And this is why I found Pam Muñoz Ryan’s Echo so compelling.  The story is really multiple stories, across time and distance and even genre, woven together through the medium of wars (both WWI and WWII) and a harmonica that is owned by multiple child characters.  The harmonica, as an instrument, is not a random choice.  Ryan takes pains to indicate how music connects us all; one of her characters comments, “Music does not have a race or a disposition . . . Every instrument has a voice that contributes.  Music is a universal language” (86) and this sentiment is echoed throughout the novel by different characters.  But the speech made here is in response to another character denigrating the harmonica as an instrument.  Music is not all innocent and even an instrument can be culpable.  Elisabeth is in the Hitler Youth, and the Hitler Youth thinks that the harmonica is “offensive” (85) because it is used to play “Unacceptable music . . . Negro music. Jazz. It’s considered degenerate” (86).  Her brother Friedrich, who is Ryan’s main character in this particular story, knows this is nonsense; music is innocent in the sense that it has not done anything wrong.  But the harmonica and Friedrich are only innocent in this one sense of the term.  They are not the unknowing kind of innocent.  Friedrich may not be Jewish, but he is under threat, both for speaking against injustice and for having a physical “deformity”—a birthmark—that may get him confined to an insane asylum or worse in Nazi Germany.  The harmonica, which is a somewhat magical version of a regular harmonica, “knows” about sadness, and can play it.

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This famous photo from WWII, which appeared in Life magazine, has often been used as a symbol of an innocent boy caught up in fascism. But just because he’s done nothing to deserve a gun being pointed at him, doesn’t mean he doesn’t understand justice.

The knowingness of the harmonica is explained in the next of Ryan’s interconnected stories, in which the Irish-American Mike is taught to play the harmonica by the African-American Mr. Potter.  When Mr. Potter first plays, Mike is fascinated and asks him about the sound he gets the harmonica to make.  Mr. Potter explains, “blues music is about all the trials and tribulations people got in their hearts from living. . . . Blues is a song begging for its life” (293).  Mike has not done anything wrong by becoming an orphan, but he is aware of the injustice that keeps food out of his and other children’s mouths in the orphanage—so he too can play the innocent/not-innocent blues on the harmonica.  Similarly, the next owner of the harmonica, Ivy Lopez, is innocent of wrongdoing but is still sent to a crumbling and understocked school because of her Mexican heritage.  This not only allows her to play the blues, but to understand the injustice done to another: she exposes the wrong treatment and suspicion of Japanese-Americans who have been interned.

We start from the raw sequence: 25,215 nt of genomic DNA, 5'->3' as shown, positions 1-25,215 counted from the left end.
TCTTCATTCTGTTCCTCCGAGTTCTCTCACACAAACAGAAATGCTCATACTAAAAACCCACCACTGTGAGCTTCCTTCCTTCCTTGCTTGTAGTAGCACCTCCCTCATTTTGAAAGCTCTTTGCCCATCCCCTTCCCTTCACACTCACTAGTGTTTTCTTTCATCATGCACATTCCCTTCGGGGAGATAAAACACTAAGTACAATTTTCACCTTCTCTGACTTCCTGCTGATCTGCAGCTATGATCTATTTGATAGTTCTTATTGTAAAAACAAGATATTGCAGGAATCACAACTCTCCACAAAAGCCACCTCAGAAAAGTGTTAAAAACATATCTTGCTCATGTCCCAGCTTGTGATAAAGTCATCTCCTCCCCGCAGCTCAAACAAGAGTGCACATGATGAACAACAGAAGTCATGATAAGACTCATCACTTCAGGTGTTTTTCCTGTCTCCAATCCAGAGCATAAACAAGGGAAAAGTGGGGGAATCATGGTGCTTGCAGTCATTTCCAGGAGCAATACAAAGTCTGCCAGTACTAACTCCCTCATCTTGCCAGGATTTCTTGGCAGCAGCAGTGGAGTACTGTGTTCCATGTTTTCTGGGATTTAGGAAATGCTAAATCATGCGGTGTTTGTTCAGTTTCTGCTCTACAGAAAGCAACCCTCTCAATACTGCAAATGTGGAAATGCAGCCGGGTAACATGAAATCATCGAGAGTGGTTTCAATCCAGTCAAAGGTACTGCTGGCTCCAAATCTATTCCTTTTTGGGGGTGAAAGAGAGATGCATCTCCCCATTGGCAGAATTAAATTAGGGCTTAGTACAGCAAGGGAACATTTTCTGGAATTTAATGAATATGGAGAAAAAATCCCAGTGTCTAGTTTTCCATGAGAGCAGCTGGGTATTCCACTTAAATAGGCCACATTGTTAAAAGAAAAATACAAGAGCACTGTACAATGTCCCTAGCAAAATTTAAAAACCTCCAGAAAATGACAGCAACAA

Bernstein’s article ends with a slightly mixed message, arguing that all children should be seen as innocent but also that innocence should not be the focus—rather we should look at whether children are being treated justly.  I think most children should be seen as innocent of wrong-doing, because most children are; however, I don’t think any children—Black, white, Latina, Asian, any children—should be the unknowing kind of innocent.  We should not only ensure that children are being treated justly, we should teach them how to fight for justice for themselves and others.  Because only when everyone is working for justice will we ever achieve it.